Like other digital currency users, when you hear the word blockchain, you probably equate it with security, but in fact security is a complex concept that has a wide range of dimensions. Include, join BingMag Meg to simply explore the various dimensions of blockchain security, and answer the basic questions that may arise for those interested in the technology.
The main purpose of using blockchain is to allow people (especially people who do not know each other and, more importantly, do not trust each other) to be able to share their valuable data with each other in a secure and non-manipulative way. Due to the use of very complex mathematical algorithms and unique software rules, blockchains store data in a way that is very difficult for attackers to manipulate. But the truth is that no matter How high the security of these blockchains, when it comes to skilled attackers, it is sometimes seen that even the best-designed blockchains have not escaped the attacks of these attackers and have been defeated by them. To better understand the issue, we begin with what essentially makes blockchains "safe". The best example is Bitcoin. In the Bitcoin blockchain, the shared data is the history of each bitcoin transaction ever made. All of these transactions are recorded in a Distributed Ledger ledger. The distributed general ledger is stored in multiple copies on a network of computers called nodes. Each time a person submits a transaction to the general ledger, the nodes are checked to make sure the transaction is valid (everyone who spent a bitcoin had a bitcoin to spend). A subset of them also compete to package valid transactions in "blocks" and add them to a chain of previous transactions. The owners of these nodes are called miners. Miners who successfully add new blocks to the blockchain will receive a bitcoin as a reward.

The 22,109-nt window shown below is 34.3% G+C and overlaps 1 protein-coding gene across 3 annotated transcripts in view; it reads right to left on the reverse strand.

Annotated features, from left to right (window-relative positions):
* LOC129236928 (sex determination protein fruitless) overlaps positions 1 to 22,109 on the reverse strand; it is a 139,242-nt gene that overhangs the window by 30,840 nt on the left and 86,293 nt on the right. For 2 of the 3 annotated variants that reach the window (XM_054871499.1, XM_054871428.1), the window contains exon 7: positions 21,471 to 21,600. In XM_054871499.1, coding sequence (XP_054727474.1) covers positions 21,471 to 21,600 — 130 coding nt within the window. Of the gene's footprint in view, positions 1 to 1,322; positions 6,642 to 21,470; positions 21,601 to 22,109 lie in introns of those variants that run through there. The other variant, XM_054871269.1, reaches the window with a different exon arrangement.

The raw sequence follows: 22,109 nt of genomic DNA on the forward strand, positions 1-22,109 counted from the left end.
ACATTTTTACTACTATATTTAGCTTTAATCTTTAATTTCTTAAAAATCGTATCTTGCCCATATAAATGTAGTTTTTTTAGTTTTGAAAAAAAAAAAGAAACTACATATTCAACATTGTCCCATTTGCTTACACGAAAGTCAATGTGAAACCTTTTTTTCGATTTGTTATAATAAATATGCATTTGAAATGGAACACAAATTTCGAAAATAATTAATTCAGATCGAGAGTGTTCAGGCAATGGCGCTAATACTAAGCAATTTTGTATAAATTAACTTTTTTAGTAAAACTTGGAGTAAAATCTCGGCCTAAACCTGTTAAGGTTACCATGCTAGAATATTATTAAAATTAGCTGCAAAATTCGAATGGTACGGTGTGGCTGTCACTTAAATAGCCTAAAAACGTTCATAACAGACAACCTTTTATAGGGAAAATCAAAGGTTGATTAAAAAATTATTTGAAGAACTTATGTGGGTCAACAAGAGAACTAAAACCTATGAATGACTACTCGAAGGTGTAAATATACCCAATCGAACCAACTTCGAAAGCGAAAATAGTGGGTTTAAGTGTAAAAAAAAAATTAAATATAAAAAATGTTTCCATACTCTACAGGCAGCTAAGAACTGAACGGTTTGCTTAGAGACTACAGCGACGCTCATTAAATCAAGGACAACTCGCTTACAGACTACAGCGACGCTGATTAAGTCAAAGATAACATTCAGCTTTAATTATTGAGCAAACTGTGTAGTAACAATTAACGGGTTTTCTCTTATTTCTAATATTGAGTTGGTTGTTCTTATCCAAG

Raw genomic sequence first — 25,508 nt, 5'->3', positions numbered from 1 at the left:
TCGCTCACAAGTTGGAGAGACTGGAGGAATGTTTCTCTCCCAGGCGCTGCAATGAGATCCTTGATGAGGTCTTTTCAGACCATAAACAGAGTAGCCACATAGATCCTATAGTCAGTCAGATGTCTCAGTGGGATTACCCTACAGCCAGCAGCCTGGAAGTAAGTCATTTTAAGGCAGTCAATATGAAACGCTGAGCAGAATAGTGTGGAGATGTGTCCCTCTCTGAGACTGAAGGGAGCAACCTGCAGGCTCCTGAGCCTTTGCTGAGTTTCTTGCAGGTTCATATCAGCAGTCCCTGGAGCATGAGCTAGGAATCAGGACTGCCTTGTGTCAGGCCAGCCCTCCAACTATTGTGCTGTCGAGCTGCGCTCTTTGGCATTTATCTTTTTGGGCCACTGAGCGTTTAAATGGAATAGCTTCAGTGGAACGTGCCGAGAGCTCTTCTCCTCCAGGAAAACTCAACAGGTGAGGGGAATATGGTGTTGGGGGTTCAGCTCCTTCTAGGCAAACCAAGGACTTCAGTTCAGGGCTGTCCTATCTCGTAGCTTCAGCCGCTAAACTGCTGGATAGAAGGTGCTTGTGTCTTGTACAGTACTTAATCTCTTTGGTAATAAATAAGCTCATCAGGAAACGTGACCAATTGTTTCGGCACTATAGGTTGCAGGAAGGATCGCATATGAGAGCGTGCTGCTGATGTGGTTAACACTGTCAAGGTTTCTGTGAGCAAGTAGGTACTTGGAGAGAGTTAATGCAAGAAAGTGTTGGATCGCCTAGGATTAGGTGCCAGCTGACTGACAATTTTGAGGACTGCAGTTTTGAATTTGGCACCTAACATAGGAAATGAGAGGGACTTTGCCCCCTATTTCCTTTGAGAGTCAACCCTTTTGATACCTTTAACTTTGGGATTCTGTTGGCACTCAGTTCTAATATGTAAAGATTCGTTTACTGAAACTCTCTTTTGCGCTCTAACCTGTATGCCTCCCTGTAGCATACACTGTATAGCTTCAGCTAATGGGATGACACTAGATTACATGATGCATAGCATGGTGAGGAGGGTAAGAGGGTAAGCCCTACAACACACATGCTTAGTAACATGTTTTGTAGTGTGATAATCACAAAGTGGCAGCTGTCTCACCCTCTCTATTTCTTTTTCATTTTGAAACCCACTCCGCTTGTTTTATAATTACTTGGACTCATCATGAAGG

The fingerprint mentioned above is called a hash, which takes a lot of computational time and energy to initialize. It therefore acts as evidence that the miner who added the block to the blockchain did the computational work for the reward, which is bitcoin (for this reason, bitcoin is said to use the "proof of work" protocol). It can also be considered as a seal, as changing the block requires creating a new hash. However, it is easy to verify whether the hash matches its block, and when the nodes have done so, they update their respective versions in the blockchain by adding a new block. This method is called the consensus protocol.